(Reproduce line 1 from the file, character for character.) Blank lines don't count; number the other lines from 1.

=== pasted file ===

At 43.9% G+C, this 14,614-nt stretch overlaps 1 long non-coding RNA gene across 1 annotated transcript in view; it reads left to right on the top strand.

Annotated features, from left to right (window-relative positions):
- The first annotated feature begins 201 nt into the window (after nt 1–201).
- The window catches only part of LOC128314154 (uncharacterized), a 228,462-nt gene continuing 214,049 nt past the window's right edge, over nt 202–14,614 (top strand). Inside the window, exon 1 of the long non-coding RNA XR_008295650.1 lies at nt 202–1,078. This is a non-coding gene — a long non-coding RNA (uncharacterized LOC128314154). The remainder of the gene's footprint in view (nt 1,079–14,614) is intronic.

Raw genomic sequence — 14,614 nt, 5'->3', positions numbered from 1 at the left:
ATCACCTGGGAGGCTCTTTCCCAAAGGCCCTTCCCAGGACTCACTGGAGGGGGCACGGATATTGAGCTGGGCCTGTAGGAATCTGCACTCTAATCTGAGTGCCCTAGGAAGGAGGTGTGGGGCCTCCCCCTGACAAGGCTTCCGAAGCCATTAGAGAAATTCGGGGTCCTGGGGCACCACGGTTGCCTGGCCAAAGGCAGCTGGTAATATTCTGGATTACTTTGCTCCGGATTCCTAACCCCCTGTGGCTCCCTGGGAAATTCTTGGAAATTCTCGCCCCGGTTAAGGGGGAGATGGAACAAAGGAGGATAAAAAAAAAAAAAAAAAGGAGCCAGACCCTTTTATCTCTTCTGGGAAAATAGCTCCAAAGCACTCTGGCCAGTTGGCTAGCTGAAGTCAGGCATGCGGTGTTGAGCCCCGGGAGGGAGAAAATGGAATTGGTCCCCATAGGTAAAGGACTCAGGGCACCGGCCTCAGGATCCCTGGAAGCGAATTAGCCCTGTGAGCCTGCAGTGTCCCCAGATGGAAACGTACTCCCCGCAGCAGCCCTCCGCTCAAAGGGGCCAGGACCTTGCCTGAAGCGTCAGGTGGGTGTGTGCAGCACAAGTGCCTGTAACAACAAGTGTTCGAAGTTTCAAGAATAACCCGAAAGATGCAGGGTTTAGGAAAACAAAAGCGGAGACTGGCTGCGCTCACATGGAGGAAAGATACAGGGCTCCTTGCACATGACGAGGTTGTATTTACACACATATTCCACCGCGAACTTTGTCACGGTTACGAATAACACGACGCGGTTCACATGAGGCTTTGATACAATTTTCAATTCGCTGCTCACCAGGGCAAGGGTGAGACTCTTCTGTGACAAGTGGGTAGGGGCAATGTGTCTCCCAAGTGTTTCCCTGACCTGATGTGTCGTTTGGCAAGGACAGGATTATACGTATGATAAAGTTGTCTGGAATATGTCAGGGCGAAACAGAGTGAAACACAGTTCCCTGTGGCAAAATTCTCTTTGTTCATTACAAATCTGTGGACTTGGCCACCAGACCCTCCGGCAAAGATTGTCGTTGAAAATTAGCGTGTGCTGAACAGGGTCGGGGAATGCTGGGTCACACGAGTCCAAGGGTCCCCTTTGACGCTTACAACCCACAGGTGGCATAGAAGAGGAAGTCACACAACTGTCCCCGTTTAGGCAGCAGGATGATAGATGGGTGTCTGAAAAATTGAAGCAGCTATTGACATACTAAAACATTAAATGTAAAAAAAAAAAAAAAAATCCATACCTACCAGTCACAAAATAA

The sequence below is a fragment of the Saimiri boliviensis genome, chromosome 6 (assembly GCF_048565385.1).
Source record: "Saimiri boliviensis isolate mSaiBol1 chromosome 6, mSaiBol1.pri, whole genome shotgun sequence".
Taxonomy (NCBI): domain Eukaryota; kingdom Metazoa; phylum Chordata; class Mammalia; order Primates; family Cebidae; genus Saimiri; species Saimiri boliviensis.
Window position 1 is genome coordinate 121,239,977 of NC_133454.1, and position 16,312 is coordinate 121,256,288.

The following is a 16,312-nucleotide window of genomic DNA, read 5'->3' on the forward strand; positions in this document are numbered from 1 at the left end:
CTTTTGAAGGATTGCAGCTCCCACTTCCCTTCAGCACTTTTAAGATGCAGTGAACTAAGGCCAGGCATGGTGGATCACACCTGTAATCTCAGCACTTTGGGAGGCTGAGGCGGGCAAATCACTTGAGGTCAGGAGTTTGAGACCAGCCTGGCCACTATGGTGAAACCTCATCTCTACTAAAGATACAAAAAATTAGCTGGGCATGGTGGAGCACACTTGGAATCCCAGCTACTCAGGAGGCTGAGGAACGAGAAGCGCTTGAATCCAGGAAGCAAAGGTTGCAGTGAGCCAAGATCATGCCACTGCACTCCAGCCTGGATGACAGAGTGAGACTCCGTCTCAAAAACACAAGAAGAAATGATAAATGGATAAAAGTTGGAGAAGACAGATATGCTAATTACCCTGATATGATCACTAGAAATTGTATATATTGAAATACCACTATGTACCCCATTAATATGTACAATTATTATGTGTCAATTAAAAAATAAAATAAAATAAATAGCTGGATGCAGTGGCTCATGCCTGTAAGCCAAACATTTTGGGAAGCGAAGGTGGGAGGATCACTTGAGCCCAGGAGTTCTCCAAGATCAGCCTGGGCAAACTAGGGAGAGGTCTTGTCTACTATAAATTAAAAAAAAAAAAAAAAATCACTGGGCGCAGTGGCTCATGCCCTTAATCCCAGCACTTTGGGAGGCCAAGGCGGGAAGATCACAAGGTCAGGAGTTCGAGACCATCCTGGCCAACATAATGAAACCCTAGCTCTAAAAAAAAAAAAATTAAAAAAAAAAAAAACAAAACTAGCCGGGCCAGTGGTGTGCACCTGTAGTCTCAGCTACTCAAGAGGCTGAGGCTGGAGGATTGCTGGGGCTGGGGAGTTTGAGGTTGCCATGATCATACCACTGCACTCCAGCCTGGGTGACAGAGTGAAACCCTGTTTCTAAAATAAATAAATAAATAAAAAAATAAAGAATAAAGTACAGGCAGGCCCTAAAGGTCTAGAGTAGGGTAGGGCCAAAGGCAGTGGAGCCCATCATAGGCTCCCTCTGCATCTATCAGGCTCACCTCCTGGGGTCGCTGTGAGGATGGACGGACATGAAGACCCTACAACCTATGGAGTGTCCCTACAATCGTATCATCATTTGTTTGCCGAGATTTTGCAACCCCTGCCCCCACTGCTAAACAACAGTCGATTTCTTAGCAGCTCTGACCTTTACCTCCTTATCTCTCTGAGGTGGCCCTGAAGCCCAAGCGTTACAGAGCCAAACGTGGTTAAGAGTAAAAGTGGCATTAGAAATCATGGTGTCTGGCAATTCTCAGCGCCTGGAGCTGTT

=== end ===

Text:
At 43.9% G+C, this 14,614-nt stretch overlaps 1 long non-coding RNA gene across 1 annotated transcript in view; it reads left to right on the top strand.